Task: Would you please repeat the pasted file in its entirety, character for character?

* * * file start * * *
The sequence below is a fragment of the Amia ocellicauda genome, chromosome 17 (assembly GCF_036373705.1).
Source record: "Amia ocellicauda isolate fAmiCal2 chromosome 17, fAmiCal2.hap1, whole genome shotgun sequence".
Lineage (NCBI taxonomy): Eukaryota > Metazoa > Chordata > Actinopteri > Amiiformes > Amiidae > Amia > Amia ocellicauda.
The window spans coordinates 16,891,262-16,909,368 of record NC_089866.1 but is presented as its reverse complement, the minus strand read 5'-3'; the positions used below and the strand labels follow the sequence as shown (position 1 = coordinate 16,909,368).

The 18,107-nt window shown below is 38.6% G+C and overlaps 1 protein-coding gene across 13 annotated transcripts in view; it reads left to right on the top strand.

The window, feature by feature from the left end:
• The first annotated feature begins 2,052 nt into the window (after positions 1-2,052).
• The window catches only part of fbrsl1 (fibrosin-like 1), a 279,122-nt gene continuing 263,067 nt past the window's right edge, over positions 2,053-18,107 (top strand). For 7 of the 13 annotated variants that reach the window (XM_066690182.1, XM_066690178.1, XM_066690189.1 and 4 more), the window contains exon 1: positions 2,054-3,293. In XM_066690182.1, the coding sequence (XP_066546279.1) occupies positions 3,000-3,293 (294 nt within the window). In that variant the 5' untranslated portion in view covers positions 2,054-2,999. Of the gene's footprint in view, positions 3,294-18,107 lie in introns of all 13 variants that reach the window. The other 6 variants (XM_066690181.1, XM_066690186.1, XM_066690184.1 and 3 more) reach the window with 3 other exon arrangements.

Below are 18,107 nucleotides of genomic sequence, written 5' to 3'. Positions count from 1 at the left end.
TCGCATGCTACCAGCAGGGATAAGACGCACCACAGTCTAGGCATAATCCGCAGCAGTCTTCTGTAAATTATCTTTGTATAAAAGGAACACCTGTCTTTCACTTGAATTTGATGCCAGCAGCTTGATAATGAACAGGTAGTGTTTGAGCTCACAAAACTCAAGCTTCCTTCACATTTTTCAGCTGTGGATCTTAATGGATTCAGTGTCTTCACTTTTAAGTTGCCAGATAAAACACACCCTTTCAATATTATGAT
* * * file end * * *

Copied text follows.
The sequence below is a fragment of the Amia ocellicauda genome, chromosome 17 (assembly GCF_036373705.1).
Source record: "Amia ocellicauda isolate fAmiCal2 chromosome 17, fAmiCal2.hap1, whole genome shotgun sequence".
Lineage (NCBI taxonomy): Eukaryota > Metazoa > Chordata > Actinopteri > Amiiformes > Amiidae > Amia > Amia ocellicauda.
The window spans coordinates 16,891,262-16,909,368 of record NC_089866.1 but is presented as its reverse complement, the minus strand read 5'-3'; the positions used below and the strand labels follow the sequence as shown (position 1 = coordinate 16,909,368).

The 18,107-nt window shown below is 38.6% G+C and overlaps 1 protein-coding gene across 13 annotated transcripts in view; it reads left to right on the top strand.

The window, feature by feature from the left end:
• The first annotated feature begins 2,052 nt into the window (after positions 1-2,052).
• The window catches only part of fbrsl1 (fibrosin-like 1), a 279,122-nt gene continuing 263,067 nt past the window's right edge, over positions 2,053-18,107 (top strand). For 7 of the 13 annotated variants that reach the window (XM_066690182.1, XM_066690178.1, XM_066690189.1 and 4 more), the window contains exon 1: positions 2,054-3,293. In XM_066690182.1, the coding sequence (XP_066546279.1) occupies positions 3,000-3,293 (294 nt within the window). In that variant the 5' untranslated portion in view covers positions 2,054-2,999. Of the gene's footprint in view, positions 3,294-18,107 lie in introns of all 13 variants that reach the window. The other 6 variants (XM_066690181.1, XM_066690186.1, XM_066690184.1 and 3 more) reach the window with 3 other exon arrangements.

Below are 18,107 nucleotides of genomic sequence, written 5' to 3'. Positions count from 1 at the left end.
TCGCATGCTACCAGCAGGGATAAGACGCACCACAGTCTAGGCATAATCCGCAGCAGTCTTCTGTAAATTATCTTTGTATAAAAGGAACACCTGTCTTTCACTTGAATTTGATGCCAGCAGCTTGATAATGAACAGGTAGTGTTTGAGCTCACAAAACTCAAGCTTCCTTCACATTTTTCAGCTGTGGATCTTAATGGATTCAGTGTCTTCACTTTTAAGTTGCCAGATAAAACACACCCTTTCAATATTATGAT